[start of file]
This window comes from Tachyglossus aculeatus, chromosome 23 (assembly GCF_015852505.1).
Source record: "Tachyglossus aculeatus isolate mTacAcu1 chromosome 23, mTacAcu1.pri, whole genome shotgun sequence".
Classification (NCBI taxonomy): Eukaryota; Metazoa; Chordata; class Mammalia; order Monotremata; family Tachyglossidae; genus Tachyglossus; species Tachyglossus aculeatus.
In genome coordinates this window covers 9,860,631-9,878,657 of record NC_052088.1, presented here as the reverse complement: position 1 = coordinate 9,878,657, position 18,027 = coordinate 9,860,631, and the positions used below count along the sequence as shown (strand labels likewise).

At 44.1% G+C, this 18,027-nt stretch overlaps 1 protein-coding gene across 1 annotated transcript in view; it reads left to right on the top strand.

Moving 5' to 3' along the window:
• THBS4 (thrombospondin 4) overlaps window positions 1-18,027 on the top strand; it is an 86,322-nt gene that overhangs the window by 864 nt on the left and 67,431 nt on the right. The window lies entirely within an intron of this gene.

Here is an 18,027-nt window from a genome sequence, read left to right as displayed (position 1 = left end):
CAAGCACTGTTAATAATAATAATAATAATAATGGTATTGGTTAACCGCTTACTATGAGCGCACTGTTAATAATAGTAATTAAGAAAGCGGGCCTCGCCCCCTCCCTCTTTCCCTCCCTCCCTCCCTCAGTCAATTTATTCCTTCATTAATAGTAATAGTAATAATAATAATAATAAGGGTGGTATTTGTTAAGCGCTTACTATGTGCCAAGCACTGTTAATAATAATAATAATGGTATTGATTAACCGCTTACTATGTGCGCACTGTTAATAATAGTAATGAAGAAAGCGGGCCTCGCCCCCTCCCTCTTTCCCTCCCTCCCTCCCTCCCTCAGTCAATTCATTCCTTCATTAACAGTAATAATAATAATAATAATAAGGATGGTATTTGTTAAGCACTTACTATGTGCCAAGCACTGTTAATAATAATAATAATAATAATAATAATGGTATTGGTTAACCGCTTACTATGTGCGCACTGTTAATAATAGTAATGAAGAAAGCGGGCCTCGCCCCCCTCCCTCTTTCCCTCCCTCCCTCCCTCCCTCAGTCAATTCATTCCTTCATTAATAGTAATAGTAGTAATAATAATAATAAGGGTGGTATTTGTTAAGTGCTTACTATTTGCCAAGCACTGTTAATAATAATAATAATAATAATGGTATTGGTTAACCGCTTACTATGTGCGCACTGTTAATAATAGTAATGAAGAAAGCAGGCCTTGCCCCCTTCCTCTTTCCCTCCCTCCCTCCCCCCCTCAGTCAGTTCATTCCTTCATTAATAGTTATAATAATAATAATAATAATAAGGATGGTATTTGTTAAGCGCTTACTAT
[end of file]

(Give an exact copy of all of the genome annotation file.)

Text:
This window comes from Tachyglossus aculeatus, chromosome 23 (assembly GCF_015852505.1).
Source record: "Tachyglossus aculeatus isolate mTacAcu1 chromosome 23, mTacAcu1.pri, whole genome shotgun sequence".
Classification (NCBI taxonomy): Eukaryota; Metazoa; Chordata; class Mammalia; order Monotremata; family Tachyglossidae; genus Tachyglossus; species Tachyglossus aculeatus.
In genome coordinates this window covers 9,860,631-9,878,657 of record NC_052088.1, presented here as the reverse complement: position 1 = coordinate 9,878,657, position 18,027 = coordinate 9,860,631, and the positions used below count along the sequence as shown (strand labels likewise).

At 44.1% G+C, this 18,027-nt stretch overlaps 1 protein-coding gene across 1 annotated transcript in view; it reads left to right on the top strand.

Moving 5' to 3' along the window:
• THBS4 (thrombospondin 4) overlaps window positions 1-18,027 on the top strand; it is an 86,322-nt gene that overhangs the window by 864 nt on the left and 67,431 nt on the right. The window lies entirely within an intron of this gene.

Here is an 18,027-nt window from a genome sequence, read left to right as displayed (position 1 = left end):
CAAGCACTGTTAATAATAATAATAATAATAATGGTATTGGTTAACCGCTTACTATGAGCGCACTGTTAATAATAGTAATTAAGAAAGCGGGCCTCGCCCCCTCCCTCTTTCCCTCCCTCCCTCCCTCAGTCAATTTATTCCTTCATTAATAGTAATAGTAATAATAATAATAATAAGGGTGGTATTTGTTAAGCGCTTACTATGTGCCAAGCACTGTTAATAATAATAATAATGGTATTGATTAACCGCTTACTATGTGCGCACTGTTAATAATAGTAATGAAGAAAGCGGGCCTCGCCCCCTCCCTCTTTCCCTCCCTCCCTCCCTCCCTCAGTCAATTCATTCCTTCATTAACAGTAATAATAATAATAATAATAAGGATGGTATTTGTTAAGCACTTACTATGTGCCAAGCACTGTTAATAATAATAATAATAATAATAATAATGGTATTGGTTAACCGCTTACTATGTGCGCACTGTTAATAATAGTAATGAAGAAAGCGGGCCTCGCCCCCCTCCCTCTTTCCCTCCCTCCCTCCCTCCCTCAGTCAATTCATTCCTTCATTAATAGTAATAGTAGTAATAATAATAATAAGGGTGGTATTTGTTAAGTGCTTACTATTTGCCAAGCACTGTTAATAATAATAATAATAATAATGGTATTGGTTAACCGCTTACTATGTGCGCACTGTTAATAATAGTAATGAAGAAAGCAGGCCTTGCCCCCTTCCTCTTTCCCTCCCTCCCTCCCCCCCTCAGTCAGTTCATTCCTTCATTAATAGTTATAATAATAATAATAATAATAAGGATGGTATTTGTTAAGCGCTTACTAT